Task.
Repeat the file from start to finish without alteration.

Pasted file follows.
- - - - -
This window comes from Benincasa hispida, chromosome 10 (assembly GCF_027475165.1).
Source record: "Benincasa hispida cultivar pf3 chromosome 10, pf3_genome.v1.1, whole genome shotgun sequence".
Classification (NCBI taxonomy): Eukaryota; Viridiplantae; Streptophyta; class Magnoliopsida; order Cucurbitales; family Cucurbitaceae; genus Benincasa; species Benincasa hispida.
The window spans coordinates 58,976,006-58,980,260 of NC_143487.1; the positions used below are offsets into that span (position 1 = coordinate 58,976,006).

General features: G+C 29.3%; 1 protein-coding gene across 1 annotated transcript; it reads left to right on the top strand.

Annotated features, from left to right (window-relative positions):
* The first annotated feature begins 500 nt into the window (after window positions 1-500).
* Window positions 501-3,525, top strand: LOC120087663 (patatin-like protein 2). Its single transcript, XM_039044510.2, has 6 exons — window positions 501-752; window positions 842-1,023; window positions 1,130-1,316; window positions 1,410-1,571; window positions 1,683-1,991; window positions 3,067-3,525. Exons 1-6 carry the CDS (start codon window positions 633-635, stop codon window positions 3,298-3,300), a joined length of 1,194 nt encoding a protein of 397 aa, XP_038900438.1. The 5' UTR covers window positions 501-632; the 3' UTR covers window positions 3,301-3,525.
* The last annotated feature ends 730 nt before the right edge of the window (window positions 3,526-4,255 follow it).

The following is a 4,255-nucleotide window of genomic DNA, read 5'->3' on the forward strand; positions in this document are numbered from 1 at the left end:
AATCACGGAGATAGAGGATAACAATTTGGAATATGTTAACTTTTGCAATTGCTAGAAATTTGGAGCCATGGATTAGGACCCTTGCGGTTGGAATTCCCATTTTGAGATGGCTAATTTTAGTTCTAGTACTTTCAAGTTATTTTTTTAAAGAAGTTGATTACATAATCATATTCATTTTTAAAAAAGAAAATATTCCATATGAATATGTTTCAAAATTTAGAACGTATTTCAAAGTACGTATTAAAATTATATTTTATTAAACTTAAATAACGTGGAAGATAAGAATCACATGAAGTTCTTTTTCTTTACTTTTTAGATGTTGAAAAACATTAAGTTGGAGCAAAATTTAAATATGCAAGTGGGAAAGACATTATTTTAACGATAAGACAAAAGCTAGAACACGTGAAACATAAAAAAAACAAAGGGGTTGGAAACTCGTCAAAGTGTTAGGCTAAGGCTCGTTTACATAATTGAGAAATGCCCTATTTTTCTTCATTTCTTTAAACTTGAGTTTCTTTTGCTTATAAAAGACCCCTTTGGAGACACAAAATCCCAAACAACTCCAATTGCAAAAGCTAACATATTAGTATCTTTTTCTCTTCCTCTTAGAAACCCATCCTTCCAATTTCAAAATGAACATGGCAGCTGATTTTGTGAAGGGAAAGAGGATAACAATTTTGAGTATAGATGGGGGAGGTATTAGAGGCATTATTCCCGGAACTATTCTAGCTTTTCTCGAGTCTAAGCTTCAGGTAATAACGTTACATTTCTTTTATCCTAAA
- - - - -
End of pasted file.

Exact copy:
This window comes from Benincasa hispida, chromosome 10 (assembly GCF_027475165.1).
Source record: "Benincasa hispida cultivar pf3 chromosome 10, pf3_genome.v1.1, whole genome shotgun sequence".
Classification (NCBI taxonomy): Eukaryota; Viridiplantae; Streptophyta; class Magnoliopsida; order Cucurbitales; family Cucurbitaceae; genus Benincasa; species Benincasa hispida.
The window spans coordinates 58,976,006-58,980,260 of NC_143487.1; the positions used below are offsets into that span (position 1 = coordinate 58,976,006).

General features: G+C 29.3%; 1 protein-coding gene across 1 annotated transcript; it reads left to right on the top strand.

Annotated features, from left to right (window-relative positions):
* The first annotated feature begins 500 nt into the window (after window positions 1-500).
* Window positions 501-3,525, top strand: LOC120087663 (patatin-like protein 2). Its single transcript, XM_039044510.2, has 6 exons — window positions 501-752; window positions 842-1,023; window positions 1,130-1,316; window positions 1,410-1,571; window positions 1,683-1,991; window positions 3,067-3,525. Exons 1-6 carry the CDS (start codon window positions 633-635, stop codon window positions 3,298-3,300), a joined length of 1,194 nt encoding a protein of 397 aa, XP_038900438.1. The 5' UTR covers window positions 501-632; the 3' UTR covers window positions 3,301-3,525.
* The last annotated feature ends 730 nt before the right edge of the window (window positions 3,526-4,255 follow it).

The following is a 4,255-nucleotide window of genomic DNA, read 5'->3' on the forward strand; positions in this document are numbered from 1 at the left end:
AATCACGGAGATAGAGGATAACAATTTGGAATATGTTAACTTTTGCAATTGCTAGAAATTTGGAGCCATGGATTAGGACCCTTGCGGTTGGAATTCCCATTTTGAGATGGCTAATTTTAGTTCTAGTACTTTCAAGTTATTTTTTTAAAGAAGTTGATTACATAATCATATTCATTTTTAAAAAAGAAAATATTCCATATGAATATGTTTCAAAATTTAGAACGTATTTCAAAGTACGTATTAAAATTATATTTTATTAAACTTAAATAACGTGGAAGATAAGAATCACATGAAGTTCTTTTTCTTTACTTTTTAGATGTTGAAAAACATTAAGTTGGAGCAAAATTTAAATATGCAAGTGGGAAAGACATTATTTTAACGATAAGACAAAAGCTAGAACACGTGAAACATAAAAAAAACAAAGGGGTTGGAAACTCGTCAAAGTGTTAGGCTAAGGCTCGTTTACATAATTGAGAAATGCCCTATTTTTCTTCATTTCTTTAAACTTGAGTTTCTTTTGCTTATAAAAGACCCCTTTGGAGACACAAAATCCCAAACAACTCCAATTGCAAAAGCTAACATATTAGTATCTTTTTCTCTTCCTCTTAGAAACCCATCCTTCCAATTTCAAAATGAACATGGCAGCTGATTTTGTGAAGGGAAAGAGGATAACAATTTTGAGTATAGATGGGGGAGGTATTAGAGGCATTATTCCCGGAACTATTCTAGCTTTTCTCGAGTCTAAGCTTCAGGTAATAACGTTACATTTCTTTTATCCTAAA